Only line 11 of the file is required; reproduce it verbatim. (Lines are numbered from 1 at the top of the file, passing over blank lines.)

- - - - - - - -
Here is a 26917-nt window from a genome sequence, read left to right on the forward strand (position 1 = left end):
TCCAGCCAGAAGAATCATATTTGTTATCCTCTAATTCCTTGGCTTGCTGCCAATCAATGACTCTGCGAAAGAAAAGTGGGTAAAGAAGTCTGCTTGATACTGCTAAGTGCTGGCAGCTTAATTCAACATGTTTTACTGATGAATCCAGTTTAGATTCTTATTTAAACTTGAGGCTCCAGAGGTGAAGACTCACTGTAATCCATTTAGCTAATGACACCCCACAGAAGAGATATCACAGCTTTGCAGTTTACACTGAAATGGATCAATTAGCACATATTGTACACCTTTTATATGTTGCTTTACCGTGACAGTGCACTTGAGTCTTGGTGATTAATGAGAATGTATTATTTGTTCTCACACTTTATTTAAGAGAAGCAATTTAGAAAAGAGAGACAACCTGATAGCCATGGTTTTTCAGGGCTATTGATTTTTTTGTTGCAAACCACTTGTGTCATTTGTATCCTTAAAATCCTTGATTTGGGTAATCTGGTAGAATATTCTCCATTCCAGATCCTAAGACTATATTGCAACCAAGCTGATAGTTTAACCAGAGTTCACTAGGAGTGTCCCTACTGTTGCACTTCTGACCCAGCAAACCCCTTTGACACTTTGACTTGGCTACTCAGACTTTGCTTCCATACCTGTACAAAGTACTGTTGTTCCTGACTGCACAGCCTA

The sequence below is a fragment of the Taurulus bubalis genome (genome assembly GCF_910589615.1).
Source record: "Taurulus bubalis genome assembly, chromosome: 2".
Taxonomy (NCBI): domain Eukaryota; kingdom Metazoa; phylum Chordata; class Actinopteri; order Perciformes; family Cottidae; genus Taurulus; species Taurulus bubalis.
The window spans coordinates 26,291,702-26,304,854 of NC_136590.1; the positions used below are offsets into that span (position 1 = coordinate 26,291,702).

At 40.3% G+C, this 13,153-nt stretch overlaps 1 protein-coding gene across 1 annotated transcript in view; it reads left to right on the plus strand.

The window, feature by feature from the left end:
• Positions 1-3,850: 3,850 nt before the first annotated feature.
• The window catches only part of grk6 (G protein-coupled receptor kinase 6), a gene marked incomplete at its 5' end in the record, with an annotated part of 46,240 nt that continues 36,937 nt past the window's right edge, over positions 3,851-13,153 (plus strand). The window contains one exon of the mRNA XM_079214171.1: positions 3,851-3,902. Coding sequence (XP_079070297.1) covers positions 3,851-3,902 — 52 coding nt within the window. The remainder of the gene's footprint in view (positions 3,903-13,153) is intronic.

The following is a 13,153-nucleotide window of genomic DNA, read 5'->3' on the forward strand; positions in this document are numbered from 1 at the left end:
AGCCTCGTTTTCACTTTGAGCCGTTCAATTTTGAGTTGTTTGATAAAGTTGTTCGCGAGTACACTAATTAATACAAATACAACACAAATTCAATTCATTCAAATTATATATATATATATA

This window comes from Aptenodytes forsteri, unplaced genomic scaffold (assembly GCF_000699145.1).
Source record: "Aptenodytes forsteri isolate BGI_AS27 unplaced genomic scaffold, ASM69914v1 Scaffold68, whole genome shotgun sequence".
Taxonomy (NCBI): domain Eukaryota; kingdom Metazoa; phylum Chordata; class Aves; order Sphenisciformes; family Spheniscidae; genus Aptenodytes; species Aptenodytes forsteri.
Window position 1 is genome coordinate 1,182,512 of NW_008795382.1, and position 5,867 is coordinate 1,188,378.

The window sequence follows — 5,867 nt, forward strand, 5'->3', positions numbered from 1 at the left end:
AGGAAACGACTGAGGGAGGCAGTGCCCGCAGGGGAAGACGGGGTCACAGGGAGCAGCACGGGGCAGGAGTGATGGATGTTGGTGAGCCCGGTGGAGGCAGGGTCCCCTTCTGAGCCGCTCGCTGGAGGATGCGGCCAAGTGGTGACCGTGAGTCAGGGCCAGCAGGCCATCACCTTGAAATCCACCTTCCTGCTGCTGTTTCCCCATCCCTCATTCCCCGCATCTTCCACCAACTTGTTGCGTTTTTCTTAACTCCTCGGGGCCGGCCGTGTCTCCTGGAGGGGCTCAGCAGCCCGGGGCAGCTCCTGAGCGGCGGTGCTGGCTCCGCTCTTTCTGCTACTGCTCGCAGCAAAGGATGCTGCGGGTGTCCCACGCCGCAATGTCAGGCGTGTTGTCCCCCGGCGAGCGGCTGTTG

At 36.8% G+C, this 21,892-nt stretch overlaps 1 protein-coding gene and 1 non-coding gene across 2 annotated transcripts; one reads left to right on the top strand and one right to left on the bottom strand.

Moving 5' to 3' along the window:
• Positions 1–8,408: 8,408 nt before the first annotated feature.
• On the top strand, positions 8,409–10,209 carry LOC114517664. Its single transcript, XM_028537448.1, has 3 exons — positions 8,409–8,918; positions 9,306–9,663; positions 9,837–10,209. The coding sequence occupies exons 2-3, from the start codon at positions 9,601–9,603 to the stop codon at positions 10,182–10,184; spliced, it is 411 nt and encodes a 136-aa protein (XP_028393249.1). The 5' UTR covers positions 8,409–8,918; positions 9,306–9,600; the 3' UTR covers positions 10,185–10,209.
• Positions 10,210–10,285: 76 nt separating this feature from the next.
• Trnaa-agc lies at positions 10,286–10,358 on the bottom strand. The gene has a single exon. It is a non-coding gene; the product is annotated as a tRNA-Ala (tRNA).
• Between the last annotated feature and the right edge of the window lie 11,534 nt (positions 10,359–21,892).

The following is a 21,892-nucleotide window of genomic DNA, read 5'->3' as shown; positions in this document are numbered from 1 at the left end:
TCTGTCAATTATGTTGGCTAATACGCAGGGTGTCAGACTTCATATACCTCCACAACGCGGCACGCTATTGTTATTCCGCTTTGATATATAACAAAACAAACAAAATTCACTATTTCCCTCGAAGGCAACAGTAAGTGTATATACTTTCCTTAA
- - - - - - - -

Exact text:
The following is a 13,153-nucleotide window of genomic DNA, read 5'->3' on the forward strand; positions in this document are numbered from 1 at the left end: